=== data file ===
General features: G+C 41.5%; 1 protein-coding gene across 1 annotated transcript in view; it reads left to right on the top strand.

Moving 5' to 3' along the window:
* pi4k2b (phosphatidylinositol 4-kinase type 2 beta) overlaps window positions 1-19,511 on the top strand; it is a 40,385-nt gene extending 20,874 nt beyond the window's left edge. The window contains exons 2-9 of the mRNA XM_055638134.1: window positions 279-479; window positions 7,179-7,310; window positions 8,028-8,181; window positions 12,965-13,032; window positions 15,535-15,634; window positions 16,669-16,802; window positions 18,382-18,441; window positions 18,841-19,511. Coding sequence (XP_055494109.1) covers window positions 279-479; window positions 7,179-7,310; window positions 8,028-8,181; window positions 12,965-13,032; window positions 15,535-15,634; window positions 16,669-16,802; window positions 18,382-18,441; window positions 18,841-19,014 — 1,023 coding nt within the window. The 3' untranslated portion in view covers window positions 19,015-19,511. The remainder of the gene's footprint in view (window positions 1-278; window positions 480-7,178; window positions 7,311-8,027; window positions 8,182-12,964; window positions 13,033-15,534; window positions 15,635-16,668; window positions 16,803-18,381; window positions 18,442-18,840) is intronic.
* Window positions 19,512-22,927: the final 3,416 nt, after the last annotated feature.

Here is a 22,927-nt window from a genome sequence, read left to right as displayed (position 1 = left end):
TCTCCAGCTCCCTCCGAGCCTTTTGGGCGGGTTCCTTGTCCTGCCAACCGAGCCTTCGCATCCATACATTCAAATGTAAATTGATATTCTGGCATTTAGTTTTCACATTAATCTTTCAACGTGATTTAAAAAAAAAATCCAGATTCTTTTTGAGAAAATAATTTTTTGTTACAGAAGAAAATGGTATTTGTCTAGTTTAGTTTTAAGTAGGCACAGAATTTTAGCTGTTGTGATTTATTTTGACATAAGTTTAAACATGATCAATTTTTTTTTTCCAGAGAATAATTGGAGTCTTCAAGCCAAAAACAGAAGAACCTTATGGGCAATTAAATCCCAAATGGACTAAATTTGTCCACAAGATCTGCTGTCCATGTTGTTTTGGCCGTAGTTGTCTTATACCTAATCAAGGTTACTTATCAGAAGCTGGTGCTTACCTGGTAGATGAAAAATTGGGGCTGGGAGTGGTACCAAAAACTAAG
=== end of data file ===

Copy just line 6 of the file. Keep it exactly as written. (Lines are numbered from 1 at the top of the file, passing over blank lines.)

TCTCCAGCTCCCTCCGAGCCTTTTGGGCGGGTTCCTTGTCCTGCCAACCGAGCCTTCGCATCCATACATTCAAATGTAAATTGATATTCTGGCATTTAGTTTTCACATTAATCTTTCAACGTGATTTAAAAAAAAAATCCAGATTCTTTTTGAGAAAATAATTTTTTGTTACAGAAGAAAATGGTATTTGTCTAGTTTAGTTTTAAGTAGGCACAGAATTTTAGCTGTTGTGATTTATTTTGACATAAGTTTAAACATGATCAATTTTTTTTTTCCAGAGAATAATTGGAGTCTTCAAGCCAAAAACAGAAGAACCTTATGGGCAATTAAATCCCAAATGGACTAAATTTGTCCACAAGATCTGCTGTCCATGTTGTTTTGGCCGTAGTTGTCTTATACCTAATCAAGGTTACTTATCAGAAGCTGGTGCTTACCTGGTAGATGAAAAATTGGGGCTGGGAGTGGTACCAAAAACTAAG